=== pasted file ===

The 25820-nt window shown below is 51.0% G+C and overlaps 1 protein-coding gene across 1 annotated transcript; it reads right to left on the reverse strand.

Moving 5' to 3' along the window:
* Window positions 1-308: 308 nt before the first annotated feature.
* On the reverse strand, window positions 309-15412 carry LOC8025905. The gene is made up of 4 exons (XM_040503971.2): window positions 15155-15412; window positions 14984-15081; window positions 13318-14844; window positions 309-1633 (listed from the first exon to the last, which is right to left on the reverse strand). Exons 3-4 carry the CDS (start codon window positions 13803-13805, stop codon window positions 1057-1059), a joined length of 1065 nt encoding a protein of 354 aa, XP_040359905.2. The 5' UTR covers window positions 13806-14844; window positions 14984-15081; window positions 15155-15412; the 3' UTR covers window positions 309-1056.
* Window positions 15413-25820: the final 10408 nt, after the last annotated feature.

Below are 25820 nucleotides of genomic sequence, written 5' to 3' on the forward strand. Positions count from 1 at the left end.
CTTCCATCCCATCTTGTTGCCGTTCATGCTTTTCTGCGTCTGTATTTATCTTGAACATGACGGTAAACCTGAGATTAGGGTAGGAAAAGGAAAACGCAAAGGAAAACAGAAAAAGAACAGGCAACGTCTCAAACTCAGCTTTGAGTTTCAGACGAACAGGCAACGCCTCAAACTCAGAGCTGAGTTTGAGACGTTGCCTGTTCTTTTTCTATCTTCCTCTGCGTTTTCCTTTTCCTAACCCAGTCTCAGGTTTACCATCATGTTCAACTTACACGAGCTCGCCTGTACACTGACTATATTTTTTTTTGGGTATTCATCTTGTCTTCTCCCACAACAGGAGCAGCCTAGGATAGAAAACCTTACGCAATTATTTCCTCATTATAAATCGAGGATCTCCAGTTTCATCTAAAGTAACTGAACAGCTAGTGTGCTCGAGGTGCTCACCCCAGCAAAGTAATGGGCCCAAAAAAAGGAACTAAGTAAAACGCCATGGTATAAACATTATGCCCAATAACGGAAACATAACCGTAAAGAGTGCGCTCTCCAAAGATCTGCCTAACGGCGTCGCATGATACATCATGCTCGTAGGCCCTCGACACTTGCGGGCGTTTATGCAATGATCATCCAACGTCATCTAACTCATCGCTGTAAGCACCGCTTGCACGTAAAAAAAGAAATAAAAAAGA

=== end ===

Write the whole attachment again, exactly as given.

The 25820-nt window shown below is 51.0% G+C and overlaps 1 protein-coding gene across 1 annotated transcript; it reads right to left on the reverse strand.

Moving 5' to 3' along the window:
* Window positions 1-308: 308 nt before the first annotated feature.
* On the reverse strand, window positions 309-15412 carry LOC8025905. The gene is made up of 4 exons (XM_040503971.2): window positions 15155-15412; window positions 14984-15081; window positions 13318-14844; window positions 309-1633 (listed from the first exon to the last, which is right to left on the reverse strand). Exons 3-4 carry the CDS (start codon window positions 13803-13805, stop codon window positions 1057-1059), a joined length of 1065 nt encoding a protein of 354 aa, XP_040359905.2. The 5' UTR covers window positions 13806-14844; window positions 14984-15081; window positions 15155-15412; the 3' UTR covers window positions 309-1056.
* Window positions 15413-25820: the final 10408 nt, after the last annotated feature.

Below are 25820 nucleotides of genomic sequence, written 5' to 3' on the forward strand. Positions count from 1 at the left end.
CTTCCATCCCATCTTGTTGCCGTTCATGCTTTTCTGCGTCTGTATTTATCTTGAACATGACGGTAAACCTGAGATTAGGGTAGGAAAAGGAAAACGCAAAGGAAAACAGAAAAAGAACAGGCAACGTCTCAAACTCAGCTTTGAGTTTCAGACGAACAGGCAACGCCTCAAACTCAGAGCTGAGTTTGAGACGTTGCCTGTTCTTTTTCTATCTTCCTCTGCGTTTTCCTTTTCCTAACCCAGTCTCAGGTTTACCATCATGTTCAACTTACACGAGCTCGCCTGTACACTGACTATATTTTTTTTTGGGTATTCATCTTGTCTTCTCCCACAACAGGAGCAGCCTAGGATAGAAAACCTTACGCAATTATTTCCTCATTATAAATCGAGGATCTCCAGTTTCATCTAAAGTAACTGAACAGCTAGTGTGCTCGAGGTGCTCACCCCAGCAAAGTAATGGGCCCAAAAAAAGGAACTAAGTAAAACGCCATGGTATAAACATTATGCCCAATAACGGAAACATAACCGTAAAGAGTGCGCTCTCCAAAGATCTGCCTAACGGCGTCGCATGATACATCATGCTCGTAGGCCCTCGACACTTGCGGGCGTTTATGCAATGATCATCCAACGTCATCTAACTCATCGCTGTAAGCACCGCTTGCACGTAAAAAAAGAAATAAAAAAGA